NEW YORK — The transit system connects the city and the region. That’s a statement on which most everyone can agree.
Who should be in charge? What's the best way to operate it? That has been a point of discussion for years and this year, it's intensifying.
“Mobility is opportunity,” said NYC Council Speaker Corey Johnson.
In his first state of the city speech, NYC Council Speaker Johnson dedicated the entire talk to transit and transportation. It's called Let's Go: A Case for Municipal Control and a Comprehensive Transportation Vision for the Five Boroughs.
“The City’s subway and buses are in a state of crisis. Service interruptions are common and delays are frequent,” says the 104-page report prepared by Council Speaker Johnson and staff.
The Metropolitan Transportation Authority was created by an act of the state legislature in the late 1960s for financial and political reasons. Prior to that, New York City Transit Authority operated the system.
Under the terms of the agreement, the city owns the transit system and it is leased to the state.
Johnson is calling for municipal control of the transit system. It would include bridges and tunnels in the city that are currently within the MTA agency. He says congestion pricing is a required-funding stream and he supports it.
Municipal control would have to address MTA debt, procurement, labor costs, and support for the railroads.
Currently, New York Governor Andrew Cuomo appoints the chairperson and commissioners to a governing board. Those representatives are approved by the State Senate after being recommended by the NY Governor, the NYC Mayor, and City and County Executives in the region.
Many of the ideas would require the cooperation and action of the Legislature, the Mayor and the Governor.
It includes some of the ideas that have been talked about in the past year, including congestion pricing.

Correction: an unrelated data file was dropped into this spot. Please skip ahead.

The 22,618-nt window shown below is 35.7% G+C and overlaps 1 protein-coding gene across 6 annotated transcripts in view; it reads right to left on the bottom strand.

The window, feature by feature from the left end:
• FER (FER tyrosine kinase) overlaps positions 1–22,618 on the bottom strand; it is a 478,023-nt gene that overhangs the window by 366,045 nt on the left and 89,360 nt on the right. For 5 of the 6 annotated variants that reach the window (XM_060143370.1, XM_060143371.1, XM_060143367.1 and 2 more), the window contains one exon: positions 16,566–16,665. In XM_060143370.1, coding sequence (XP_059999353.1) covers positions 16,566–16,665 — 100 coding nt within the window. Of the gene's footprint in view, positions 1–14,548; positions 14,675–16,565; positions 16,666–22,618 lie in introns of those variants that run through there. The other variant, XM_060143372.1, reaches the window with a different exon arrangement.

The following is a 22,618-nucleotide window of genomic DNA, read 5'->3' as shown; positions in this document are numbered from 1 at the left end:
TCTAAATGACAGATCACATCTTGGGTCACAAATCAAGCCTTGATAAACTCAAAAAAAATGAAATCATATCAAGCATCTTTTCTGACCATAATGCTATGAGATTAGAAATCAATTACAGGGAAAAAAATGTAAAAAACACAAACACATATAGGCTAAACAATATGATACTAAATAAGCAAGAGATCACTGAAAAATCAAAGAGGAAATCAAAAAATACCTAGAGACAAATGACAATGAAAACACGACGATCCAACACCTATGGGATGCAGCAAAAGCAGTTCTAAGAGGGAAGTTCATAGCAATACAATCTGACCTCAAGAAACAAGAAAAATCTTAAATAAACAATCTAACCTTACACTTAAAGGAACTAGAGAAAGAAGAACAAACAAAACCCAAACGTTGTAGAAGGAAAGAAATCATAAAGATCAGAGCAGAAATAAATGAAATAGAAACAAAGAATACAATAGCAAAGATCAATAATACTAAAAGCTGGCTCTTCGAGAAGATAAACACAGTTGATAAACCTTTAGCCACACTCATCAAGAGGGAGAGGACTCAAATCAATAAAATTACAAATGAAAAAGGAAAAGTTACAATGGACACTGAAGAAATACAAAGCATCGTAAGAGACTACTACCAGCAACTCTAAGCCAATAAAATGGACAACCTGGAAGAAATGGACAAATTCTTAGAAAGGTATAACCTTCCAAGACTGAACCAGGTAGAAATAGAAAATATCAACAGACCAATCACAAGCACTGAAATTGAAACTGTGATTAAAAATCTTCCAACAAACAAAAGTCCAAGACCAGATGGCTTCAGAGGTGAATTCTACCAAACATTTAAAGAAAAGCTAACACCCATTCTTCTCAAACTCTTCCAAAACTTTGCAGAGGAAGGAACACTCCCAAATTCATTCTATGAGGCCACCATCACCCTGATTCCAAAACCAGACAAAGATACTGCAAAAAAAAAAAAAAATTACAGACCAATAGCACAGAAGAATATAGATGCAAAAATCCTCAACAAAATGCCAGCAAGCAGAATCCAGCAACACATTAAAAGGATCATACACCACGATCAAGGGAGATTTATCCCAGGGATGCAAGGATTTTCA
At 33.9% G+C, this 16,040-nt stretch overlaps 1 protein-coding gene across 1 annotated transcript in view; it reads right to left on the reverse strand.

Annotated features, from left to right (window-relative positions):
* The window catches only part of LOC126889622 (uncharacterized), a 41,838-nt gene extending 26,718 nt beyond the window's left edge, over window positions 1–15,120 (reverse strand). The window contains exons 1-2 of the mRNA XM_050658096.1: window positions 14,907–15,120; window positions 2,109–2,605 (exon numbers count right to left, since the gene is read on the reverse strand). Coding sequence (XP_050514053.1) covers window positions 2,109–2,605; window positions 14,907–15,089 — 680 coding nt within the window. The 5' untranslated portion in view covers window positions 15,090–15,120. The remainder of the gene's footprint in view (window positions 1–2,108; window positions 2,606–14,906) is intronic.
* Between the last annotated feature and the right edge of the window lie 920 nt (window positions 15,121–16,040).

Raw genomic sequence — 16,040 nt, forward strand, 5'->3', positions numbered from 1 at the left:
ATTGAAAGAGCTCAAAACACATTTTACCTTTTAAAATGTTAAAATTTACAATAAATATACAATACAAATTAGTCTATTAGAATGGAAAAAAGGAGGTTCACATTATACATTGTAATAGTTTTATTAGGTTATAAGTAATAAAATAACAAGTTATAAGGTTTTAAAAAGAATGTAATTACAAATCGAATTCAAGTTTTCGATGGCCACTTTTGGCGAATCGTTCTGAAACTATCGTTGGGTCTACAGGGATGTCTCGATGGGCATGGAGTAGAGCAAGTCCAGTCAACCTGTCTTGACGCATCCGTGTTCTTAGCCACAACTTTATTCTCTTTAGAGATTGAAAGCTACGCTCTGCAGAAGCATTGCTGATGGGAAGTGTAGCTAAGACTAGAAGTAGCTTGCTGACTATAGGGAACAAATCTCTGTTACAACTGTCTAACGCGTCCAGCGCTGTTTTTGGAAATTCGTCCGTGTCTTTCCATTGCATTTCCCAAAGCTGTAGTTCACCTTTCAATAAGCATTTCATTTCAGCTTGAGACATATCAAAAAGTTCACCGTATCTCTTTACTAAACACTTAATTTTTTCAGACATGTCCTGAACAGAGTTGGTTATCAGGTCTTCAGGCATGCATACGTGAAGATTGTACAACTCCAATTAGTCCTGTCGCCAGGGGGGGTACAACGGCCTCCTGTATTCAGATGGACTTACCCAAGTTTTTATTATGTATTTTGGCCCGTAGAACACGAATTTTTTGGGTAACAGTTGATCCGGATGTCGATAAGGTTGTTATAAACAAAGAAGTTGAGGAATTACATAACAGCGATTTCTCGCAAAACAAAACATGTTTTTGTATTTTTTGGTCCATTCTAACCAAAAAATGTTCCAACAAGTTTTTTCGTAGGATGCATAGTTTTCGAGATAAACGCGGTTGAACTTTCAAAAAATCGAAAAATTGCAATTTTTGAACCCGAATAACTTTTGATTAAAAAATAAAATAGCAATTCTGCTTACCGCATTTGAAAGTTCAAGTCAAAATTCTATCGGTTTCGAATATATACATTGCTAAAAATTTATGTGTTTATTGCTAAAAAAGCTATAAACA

Some suburban lawmakers and drivers say it would be an unfair cost to their commute.
Eric Phillips, who is the press secretary for Mayor de Blasio, said the Mayor appreciates the Speaker’s transit vision and contribution. He acknowledged the system is in a crisis.
"A City takeover of the subways is a worthy discussion that in a best-case scenario would take years to achieve,” Phillips said in a statement. “the Mayor is focused on immediate actions to fix the broken subway system. We have four weeks to deliver sustainable revenue sources capable of turning this crisis around."
Last week, the Governor and Mayor unveiled a 10-point plan to reform the bureaucracy. It included support for congestion pricing dedicated to transit funding in the outer boroughs.
“The MTA’s new leadership team has been working hard to deliver significant service improvement, cost reduction, and general modernization on all fronts” says Max Young with the MTA.
“As we continue our serious drive to embrace innovation and contain costs, and numerous other initiatives to reform our business practices, we are laser-focused on the passage of congestion pricing and obtaining the funding we need to deliver the transit system that New Yorkers deserve,” Young said in the statement.
Statistics show subway performance is at four-year highs. More than $800 million was provided through the Subway Action Plan for repair and maintenance in the previous budget.
The next state budget is due on April 1, 2019.